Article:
A better motivator for Christian service than gratitude

It’s the season of Advent, and I’m enjoying wonderful songs about the birth of our Savior; this season it’s ones like Lauren Daigle’s “The Light of the World” and Francesca Battistelli’s “You’re Here.” These songs increase my deep joy and gratitude for our Lord Jesus Christ’s willingness to descend to earth and accomplish our great salvation for us, freeing us from sin and death and calling us to Himself. I sometimes stand stunned with gratitude at the outpouring of His grace.

But this gratitude is not my motivator to serve Him. Continue reading “A better motivator for Christian service than gratitude”

Four ways teaching Christians to embrace “I’m the worst sinner I know” is harming the church

SermonTitleSome background of the teaching

When CJ Mahaney began proclaiming “I’m the worst sinner I know” somewhere around the late 1990s, it certainly wasn’t the first time this teaching had been promoted. But from what I could find, this was when it began to go mainstream.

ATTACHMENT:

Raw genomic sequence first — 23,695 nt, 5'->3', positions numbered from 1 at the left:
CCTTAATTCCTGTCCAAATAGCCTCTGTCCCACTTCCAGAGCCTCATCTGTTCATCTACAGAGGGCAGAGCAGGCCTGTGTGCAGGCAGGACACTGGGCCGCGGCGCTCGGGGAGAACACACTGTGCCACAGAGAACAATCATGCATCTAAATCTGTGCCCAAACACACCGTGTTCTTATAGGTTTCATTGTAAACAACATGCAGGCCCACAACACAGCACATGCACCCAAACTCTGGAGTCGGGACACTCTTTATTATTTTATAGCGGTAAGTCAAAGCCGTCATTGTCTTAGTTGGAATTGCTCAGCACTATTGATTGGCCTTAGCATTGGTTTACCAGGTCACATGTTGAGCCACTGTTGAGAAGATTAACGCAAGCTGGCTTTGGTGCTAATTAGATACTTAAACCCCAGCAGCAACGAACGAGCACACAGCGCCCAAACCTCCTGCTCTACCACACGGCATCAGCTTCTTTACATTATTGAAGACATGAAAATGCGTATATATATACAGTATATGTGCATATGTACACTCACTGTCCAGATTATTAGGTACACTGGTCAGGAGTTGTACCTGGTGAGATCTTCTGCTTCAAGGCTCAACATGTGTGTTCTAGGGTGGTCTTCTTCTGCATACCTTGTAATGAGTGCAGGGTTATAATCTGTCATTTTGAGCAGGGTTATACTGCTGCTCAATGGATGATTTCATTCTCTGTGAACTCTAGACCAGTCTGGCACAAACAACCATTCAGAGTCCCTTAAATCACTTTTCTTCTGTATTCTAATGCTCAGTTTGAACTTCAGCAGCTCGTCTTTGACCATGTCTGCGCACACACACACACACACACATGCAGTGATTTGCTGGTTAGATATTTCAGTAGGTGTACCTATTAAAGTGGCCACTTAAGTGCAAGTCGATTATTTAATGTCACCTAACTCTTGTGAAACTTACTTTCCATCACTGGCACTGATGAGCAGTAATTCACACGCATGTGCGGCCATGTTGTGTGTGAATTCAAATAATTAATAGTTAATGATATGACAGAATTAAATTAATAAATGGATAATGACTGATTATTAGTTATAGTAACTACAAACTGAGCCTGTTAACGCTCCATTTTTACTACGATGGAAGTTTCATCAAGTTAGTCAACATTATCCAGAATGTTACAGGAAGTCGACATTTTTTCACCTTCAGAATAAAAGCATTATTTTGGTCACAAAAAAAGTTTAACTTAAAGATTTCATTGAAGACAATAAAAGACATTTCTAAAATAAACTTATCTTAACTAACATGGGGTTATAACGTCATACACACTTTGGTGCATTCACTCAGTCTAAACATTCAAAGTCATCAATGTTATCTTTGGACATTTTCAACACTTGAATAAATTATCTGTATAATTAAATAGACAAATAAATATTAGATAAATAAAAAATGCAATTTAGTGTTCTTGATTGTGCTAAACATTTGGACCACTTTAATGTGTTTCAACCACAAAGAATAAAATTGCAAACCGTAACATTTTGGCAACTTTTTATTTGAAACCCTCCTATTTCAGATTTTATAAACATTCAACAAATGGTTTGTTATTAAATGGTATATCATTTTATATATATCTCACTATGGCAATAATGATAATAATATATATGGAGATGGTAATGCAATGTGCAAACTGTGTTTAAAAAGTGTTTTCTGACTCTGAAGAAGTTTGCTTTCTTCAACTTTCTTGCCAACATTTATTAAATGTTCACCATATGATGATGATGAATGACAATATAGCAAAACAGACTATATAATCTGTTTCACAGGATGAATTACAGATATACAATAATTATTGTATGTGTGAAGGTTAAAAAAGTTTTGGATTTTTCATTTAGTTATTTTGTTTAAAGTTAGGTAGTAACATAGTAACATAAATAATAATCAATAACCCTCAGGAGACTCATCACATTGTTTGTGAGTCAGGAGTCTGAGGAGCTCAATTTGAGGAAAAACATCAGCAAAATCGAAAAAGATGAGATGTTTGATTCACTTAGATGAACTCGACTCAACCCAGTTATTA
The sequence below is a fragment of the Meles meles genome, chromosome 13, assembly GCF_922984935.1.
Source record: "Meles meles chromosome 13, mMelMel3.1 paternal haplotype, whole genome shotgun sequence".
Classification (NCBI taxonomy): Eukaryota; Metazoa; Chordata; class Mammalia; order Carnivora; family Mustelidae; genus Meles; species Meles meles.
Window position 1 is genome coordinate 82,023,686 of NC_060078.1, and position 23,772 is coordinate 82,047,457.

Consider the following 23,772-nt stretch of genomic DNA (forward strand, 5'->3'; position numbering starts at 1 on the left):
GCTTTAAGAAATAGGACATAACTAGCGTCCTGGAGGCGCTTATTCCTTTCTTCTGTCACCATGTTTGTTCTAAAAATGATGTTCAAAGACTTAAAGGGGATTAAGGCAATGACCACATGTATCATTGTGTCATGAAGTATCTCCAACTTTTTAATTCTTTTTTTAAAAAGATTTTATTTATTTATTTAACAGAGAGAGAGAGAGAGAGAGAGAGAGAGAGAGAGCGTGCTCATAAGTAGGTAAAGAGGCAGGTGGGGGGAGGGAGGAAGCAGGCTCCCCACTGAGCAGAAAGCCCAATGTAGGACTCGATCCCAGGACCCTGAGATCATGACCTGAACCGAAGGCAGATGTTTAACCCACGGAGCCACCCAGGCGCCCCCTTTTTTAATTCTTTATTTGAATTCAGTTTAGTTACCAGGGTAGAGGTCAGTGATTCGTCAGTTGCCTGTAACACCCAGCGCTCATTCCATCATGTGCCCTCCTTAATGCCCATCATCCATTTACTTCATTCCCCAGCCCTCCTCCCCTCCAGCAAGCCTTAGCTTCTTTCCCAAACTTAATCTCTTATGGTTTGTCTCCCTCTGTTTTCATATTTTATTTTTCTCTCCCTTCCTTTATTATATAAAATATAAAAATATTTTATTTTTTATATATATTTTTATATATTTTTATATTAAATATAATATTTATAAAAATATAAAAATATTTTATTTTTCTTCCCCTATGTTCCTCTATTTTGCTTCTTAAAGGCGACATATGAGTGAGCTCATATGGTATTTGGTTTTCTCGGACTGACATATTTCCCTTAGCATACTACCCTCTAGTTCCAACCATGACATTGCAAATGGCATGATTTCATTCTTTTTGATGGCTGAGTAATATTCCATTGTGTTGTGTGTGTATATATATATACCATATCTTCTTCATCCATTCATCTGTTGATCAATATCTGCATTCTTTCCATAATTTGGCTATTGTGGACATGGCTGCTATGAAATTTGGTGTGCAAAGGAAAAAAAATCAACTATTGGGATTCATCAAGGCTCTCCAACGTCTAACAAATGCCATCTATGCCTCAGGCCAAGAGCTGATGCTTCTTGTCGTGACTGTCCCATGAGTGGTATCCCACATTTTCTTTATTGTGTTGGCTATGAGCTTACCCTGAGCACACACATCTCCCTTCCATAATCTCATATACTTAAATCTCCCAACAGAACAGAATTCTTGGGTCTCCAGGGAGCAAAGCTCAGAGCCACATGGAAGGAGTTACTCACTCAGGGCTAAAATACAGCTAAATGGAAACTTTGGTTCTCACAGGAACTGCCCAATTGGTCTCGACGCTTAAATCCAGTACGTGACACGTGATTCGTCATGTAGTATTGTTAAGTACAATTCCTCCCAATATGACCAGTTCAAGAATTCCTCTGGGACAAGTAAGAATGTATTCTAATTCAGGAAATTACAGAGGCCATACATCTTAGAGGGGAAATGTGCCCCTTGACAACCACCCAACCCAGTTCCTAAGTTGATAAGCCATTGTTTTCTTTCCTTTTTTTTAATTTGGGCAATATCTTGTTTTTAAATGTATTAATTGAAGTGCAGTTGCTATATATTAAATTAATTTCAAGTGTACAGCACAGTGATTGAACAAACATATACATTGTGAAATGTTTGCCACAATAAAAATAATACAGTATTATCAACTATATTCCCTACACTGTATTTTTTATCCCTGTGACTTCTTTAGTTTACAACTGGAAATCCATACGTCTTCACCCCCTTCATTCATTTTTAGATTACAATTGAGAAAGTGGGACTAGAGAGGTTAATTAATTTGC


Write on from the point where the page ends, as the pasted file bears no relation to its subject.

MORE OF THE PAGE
Mahaney himself claimed it regularly, often even as a way of introducing himself when he would stand up to speak. “I’m CJ Mahaney, and I’m the worst sinner I know.”

But it isn’t only Mahaney who is supposed to be the worst sinner he knows. Each one of us Continue reading “Four ways teaching Christians to embrace “I’m the worst sinner I know” is harming the church”

“If you died tonight, what would you say to God to get Him to let you into His heaven?”

I had opened the front door to find two women standing there. I think they may have introduced themselves, and possibly told what church they represented. But then one of them said this line. This memorized line.

My first thought? What a confrontational thing to say!

My second thought? This is what it feels like to be on the other side of the door. Continue reading ““If you died tonight, what would you say to God to get Him to let you into His heaven?””

Lessons from Teaching English as a Second Language

Teaching English as a Second Language has taught me something about English: There are loads of rules. People from other countries who just have to learn the rules and then all the rules about the rules (meta-rules?) can feel utterly overwhelmed with the complexity of the language we speak naturally. They can even become resentful. They could wish that English were their first language, but of course that cannot be.

But if you grew up in a home where English is spoken all the time, and spoken correctly, then it will seem natural, and the rules will come easily. In fact, you’ll be able to intuit rules you’ve never even heard. “Oh yes, I see. I thought so.” Continue reading “Lessons from Teaching English as a Second Language”